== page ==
SEE no evil, hear no evil and speak no evil. This has been the mentality reigning in Sub Traditional Authority (STA) Maoni area under Traditional Authority Nkalo in Chiradzulu.
Like the three monkeys in the Japanese proverb— one covering its eyes, one its ears and the other its mouth— the locals are not supposed to see, hear and let alone speak out ills in their community.
Any deviation from this unwritten law is not only abomination but outr i g h t insubordination. If fact, it is tantamount not only to cutting oneself from enjoying fruits of developmental initiatives but also applying for one's eviction from the community.
This is the experience Hipu Mutembo of Sakwata Village in the area has gone through for not abiding by this cardinal rule.
"We see, we hear but we can't speak about the ills perpetrated by leaders. We don't take chances for they have authority to punish us at their will," begins Mutembo.
He r eco l lects how he attracted the wrath of one of his traditional leaders. His only crime was questioning transparency and accountability in the Farm Input Subsidy Fertiliser (Fisp) programme at a stakeholders meeting.
"I talked about irregularities marring the Fisp programme in our area which saw some beneficiaries have their coupons snatched, and the redirection of aid meant for orphans and other vulnerable people.
"One of our chiefs rebuked me right there, saying all was well and that officials should consult him and not locals to get updates," he says.
But this is not all. His chief, whom he is not even bold enough to mention, stormed his home to issue marching orders from the community.
"It was either matching out or live in the community but never again to be considered for community developmental initiatives as before," says Mutembo.
He has not left his home. He can't; this is his home from birth though all the entitlements he and the four orphans [he looks after] used to enjoy have been withdrawn.
"I can't seek redress. I can't drag them to higher authorities as doing so would be sowing hatred which would be vented on my grandchildren while I am long dead," says Mutembo.
A n o t h e r c o m m u n i t y member, Rex Hoja from Ntope Village who heads Nkhalango Community Based Organisat ion in the same area, corroborates Mutemba's sentiments of attempts to disrespect accountability and transparency.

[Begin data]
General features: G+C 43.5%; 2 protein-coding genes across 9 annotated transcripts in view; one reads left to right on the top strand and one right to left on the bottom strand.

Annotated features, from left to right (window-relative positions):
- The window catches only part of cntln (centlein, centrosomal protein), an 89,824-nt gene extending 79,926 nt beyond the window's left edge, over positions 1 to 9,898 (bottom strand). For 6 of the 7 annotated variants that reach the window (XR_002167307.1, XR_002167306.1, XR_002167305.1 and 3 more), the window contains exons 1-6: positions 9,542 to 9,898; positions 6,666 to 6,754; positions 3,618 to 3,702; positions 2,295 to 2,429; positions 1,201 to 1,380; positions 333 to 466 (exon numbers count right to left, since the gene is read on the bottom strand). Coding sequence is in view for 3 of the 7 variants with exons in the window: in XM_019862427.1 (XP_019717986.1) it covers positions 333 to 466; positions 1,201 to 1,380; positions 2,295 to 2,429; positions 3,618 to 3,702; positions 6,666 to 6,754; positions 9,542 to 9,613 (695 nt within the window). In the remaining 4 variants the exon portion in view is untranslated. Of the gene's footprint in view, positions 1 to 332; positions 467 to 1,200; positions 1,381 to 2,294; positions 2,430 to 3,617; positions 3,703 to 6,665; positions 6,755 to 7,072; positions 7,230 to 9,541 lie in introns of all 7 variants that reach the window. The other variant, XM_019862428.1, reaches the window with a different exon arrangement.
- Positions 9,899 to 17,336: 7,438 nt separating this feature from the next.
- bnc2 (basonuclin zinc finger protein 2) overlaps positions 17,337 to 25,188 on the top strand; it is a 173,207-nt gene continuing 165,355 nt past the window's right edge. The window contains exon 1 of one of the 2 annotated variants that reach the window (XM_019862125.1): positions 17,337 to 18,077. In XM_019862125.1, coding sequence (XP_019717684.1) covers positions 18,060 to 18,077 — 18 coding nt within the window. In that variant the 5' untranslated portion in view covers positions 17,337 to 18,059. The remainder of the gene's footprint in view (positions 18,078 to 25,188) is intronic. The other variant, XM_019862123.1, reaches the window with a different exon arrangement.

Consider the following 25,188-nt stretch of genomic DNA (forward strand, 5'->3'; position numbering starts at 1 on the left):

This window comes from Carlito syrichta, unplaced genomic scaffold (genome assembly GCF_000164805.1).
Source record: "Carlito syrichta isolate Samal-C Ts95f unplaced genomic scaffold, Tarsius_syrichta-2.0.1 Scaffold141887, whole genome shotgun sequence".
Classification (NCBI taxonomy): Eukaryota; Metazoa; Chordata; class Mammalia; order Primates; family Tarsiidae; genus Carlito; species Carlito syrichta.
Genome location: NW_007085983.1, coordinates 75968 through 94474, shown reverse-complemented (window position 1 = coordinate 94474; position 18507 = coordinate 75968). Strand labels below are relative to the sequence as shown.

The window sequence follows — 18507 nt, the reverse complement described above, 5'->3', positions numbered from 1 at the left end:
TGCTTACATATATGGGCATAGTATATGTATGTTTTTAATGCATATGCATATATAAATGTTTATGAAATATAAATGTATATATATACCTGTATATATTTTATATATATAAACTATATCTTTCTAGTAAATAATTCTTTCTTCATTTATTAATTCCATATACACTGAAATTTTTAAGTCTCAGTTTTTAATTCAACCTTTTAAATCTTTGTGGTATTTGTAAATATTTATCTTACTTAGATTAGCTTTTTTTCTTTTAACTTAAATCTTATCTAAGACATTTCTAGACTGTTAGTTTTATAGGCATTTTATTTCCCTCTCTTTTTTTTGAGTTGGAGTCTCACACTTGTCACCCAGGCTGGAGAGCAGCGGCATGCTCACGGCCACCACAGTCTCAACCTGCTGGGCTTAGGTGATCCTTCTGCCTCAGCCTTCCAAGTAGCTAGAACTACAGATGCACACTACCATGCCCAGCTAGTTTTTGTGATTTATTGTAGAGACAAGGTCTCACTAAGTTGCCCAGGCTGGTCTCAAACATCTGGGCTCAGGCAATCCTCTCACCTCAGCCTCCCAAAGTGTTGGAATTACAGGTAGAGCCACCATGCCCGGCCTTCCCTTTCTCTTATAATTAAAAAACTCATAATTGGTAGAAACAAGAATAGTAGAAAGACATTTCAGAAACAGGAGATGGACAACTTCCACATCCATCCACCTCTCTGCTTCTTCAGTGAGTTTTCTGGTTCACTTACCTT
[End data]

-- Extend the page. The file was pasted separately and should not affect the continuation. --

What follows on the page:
"Corruption has developed deep and wide roots here courtesy of our traditional leaders. Attempts to speak against this sees stiff resistance to the extent of getting personal threats.
"And when such threats are coming from traditional leaders, we just keep quiet for the sake of our families," Hoja says.
Grace Majawa-Banda, an official of a political party in the area, says traditional leaders use all tricks in the book to suppress efforts to promote transparency and accountability.
One afternoon, January 22, 2012 puts the sentiments in the right perspective. This was the day STA Maoni attempted to block a stakeholders' meeting on elections, transparency and accountability.
The meeting— a brainchild of Pan African Civic Educators Network (Pacenet) and Tilitonse Fund under the Zotheka Project— was aimed at letting the community discuss hurdles they face and brainstorm solutions for a better society.
It had brought together chiefs, Area Development C o m m i t t e e , V i l l a g e Development Committees, CBOs, party and religious leaders
But STA Maoni, instead, stole the show and challenged the participants that they would never hold that meeting which he said was aimed at disparaging chiefs.
"Some of you have personal grudges against us [chiefs] so much that it is through such meetings that we get summoned by our seniors to explain on transparency and accountability in this area.
"As far as I am concerned, we have no problems of corruption here; hence, no need to hold this meeting," said the visibly angry STA Maoni. "As long as I am your chief, there won't any meeting here."
Despite attracting booing from the participants, he did not relent.
But Steven Duwa, Executive Director for Pacenet— which had trained local CBOs on issues of transparency and accountability— intervened to rescue the participants, saying blocking them was as good as trumping on their rights.
"This Zotheka Project was sanctioned by the District Council and Tr a d i t i o n a l Authori t ies ; and denying locals to freely deliberate on issues of transparency and accountability in their areas is equivalent to denying them their right to freedom of expression enshrined in the Constitution," said Duwa, attracting applause from the participants.
Enraged, the STA stormed out, leaving junior chiefs.
This did not surprise Pacenet Coordinator for the district, George Chakwiya, who described this resistance as less than how it was during the launching of the project regarding transparency and accountability.
"Some communities and their traditional leaders are learning to allow their subjects hold them accountable on v a r i o u s d e v e l o p m e n t a l projects in their communities.
"Some CBOs we trained have even been getting threats but through determination, the situation has greatly improved as we have infiltrated a good par t of the di s t r ict with awareness campaign on the advantages of transparency and accountability," said C h a k w i y a , a d d i n g t h e resistance from chiefs has been fading away.
Village Headman Ntope said the more the people and traditional leaders get educated on the fruits of transparency and accountability, the faster the shift from see no evil, hear no evil and speak no evil mentality.
In fact, the blame game between locals and their leader would be but history.